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February 22, 2017

Functional Equations III: Explaining Relative Entropy

Posted by Tom Leinster

Much of this functional equations course is about entropy and its cousins, such as means, norms, and measures of diversity. So I thought it worth spending one session talking purely about ways of understanding entropy, without actually proving anything about it. I wanted especially to explain how to think about relative entropy — also known as relative information, information gain, and Kullback-Leibler divergence.

My strategy was to do this via coding theory. Information is a slippery concept, and reasoning about it takes some practice. But putting everything in the framework of coding makes everything more concrete. The central point is:

The entropy of a distribution is the mean number of bits per symbols in an optimal encoding.

All this and more is in the course notes. The part we did today starts on page 11.

Next week: relative entropy is the only quantity that satisfies a couple of reasonable properties.

Posted at 12:13 AM UTC | Permalink | Post a Comment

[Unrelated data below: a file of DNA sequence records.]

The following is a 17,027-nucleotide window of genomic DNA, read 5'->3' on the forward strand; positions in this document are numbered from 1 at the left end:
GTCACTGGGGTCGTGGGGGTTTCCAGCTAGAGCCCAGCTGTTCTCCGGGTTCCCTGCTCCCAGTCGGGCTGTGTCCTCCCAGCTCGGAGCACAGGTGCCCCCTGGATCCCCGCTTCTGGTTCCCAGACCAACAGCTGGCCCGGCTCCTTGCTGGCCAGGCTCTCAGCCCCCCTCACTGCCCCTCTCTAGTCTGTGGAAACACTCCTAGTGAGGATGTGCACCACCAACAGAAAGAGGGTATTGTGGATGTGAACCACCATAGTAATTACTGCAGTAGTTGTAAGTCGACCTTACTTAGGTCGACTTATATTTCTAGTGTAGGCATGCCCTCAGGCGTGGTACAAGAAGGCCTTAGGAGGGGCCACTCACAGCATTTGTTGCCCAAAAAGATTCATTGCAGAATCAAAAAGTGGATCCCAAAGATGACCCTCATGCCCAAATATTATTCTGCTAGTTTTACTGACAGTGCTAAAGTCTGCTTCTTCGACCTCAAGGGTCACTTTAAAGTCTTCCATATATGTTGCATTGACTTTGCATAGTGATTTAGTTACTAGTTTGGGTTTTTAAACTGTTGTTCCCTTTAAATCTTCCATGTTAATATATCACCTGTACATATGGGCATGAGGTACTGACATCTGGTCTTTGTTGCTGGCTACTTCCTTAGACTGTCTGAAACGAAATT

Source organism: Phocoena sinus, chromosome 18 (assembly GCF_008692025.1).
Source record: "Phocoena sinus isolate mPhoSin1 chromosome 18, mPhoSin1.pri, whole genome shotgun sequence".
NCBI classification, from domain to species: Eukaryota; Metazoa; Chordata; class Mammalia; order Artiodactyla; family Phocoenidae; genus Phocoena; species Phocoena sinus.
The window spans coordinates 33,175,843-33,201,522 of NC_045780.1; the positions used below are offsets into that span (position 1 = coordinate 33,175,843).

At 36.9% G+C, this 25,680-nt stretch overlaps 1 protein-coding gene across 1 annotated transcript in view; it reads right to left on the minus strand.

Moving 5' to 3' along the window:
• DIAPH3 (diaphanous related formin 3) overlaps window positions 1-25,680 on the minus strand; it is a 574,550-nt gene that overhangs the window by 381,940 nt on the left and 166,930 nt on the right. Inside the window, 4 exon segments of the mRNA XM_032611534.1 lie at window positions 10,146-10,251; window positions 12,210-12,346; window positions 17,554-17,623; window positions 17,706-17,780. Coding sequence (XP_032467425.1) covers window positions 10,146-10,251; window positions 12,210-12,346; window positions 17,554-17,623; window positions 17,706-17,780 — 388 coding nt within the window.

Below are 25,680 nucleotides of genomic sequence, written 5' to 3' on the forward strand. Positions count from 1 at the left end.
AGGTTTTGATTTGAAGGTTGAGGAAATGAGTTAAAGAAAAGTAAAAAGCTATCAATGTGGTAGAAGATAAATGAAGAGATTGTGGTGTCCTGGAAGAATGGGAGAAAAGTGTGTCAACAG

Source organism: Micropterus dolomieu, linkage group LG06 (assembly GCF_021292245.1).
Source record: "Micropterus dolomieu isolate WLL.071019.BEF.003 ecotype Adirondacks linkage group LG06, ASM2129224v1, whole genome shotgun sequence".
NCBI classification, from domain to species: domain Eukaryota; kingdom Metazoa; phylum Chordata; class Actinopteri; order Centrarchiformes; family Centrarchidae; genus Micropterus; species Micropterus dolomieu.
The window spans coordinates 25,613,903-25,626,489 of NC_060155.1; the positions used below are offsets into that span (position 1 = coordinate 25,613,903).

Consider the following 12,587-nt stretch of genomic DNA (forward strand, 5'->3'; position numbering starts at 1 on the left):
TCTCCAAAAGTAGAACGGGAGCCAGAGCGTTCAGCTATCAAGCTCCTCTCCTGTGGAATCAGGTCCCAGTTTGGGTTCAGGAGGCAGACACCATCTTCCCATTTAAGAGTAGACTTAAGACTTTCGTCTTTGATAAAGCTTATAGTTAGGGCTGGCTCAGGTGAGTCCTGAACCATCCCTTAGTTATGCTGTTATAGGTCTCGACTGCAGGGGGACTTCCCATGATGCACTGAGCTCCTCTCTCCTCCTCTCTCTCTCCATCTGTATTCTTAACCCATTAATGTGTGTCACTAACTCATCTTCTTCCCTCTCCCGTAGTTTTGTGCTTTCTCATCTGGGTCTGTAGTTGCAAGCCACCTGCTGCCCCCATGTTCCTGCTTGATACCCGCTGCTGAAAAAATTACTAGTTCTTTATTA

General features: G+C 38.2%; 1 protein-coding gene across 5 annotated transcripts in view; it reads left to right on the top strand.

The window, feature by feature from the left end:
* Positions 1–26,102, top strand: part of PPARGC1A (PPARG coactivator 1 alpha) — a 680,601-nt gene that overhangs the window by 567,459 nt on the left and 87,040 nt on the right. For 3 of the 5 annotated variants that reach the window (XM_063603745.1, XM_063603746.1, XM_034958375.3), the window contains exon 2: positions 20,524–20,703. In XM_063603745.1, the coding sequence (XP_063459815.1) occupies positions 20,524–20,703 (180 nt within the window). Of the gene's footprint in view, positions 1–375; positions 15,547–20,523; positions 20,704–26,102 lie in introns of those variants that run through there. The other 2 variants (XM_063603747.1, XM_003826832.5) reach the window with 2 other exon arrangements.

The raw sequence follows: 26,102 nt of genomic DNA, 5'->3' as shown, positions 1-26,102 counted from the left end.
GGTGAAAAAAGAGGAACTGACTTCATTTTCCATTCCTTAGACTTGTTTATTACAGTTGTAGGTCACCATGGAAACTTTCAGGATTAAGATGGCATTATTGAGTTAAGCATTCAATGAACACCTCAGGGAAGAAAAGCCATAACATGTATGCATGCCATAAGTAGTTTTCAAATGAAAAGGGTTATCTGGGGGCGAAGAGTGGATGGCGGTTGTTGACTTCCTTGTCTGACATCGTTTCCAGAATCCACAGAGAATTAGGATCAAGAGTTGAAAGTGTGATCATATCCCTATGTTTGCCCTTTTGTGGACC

February 18, 2017

Distributive Laws

Posted by Emily Riehl

Guest post by Liang Ze Wong

The Kan Extension Seminar II continues and this week, we discuss Jon Beck’s “Distributive Laws”, which was published in 1969 in the proceedings of the Seminar on Triples and Categorical Homology Theory, LNM vol 80. In the previous Kan seminar post, Evangelia described the relationship between Lawvere theories and finitary monads, along with two ways of combining them (the sum and tensor) that are very natural for Lawvere theories but less so for monads. Distributive laws give us a way of composing monads to get another monad, and are more natural from the monad point of view.

Beck’s paper starts by defining and characterizing distributive laws. He then describes the category of algebras of the composite monad. Just as monads can be factored into adjunctions, he next shows how distributive laws between monads can be “factored” into a “distributive square” of adjunctions. Finally, he ends off with a series of examples.

Before we dive into the paper, I would like to thank Emily Riehl, Alexander Campbell and Brendan Fong for allowing me to be a part of this seminar, and the other participants for their wonderful virtual company. I would also like to thank my advisor James Zhang and his group for their insightful and encouraging comments as I was preparing for this seminar.

Posted at 7:06 AM UTC | Permalink | Followups (15)

February 14, 2017

Functional Equations II: Shannon Entropy

Posted by Tom Leinster

In the second instalment of the functional equations course that I’m teaching, I introduced Shannon entropy. I also showed that up to a constant factor, it’s uniquely characterized by a functional equation that it satisfies: the chain rule.

Notes for the course so far are here. For a quick summary of today’s session, read on.

Posted at 11:06 PM UTC | Permalink | Followups (12)

February 13, 2017

M-theory from the Superpoint

Posted by David Corfield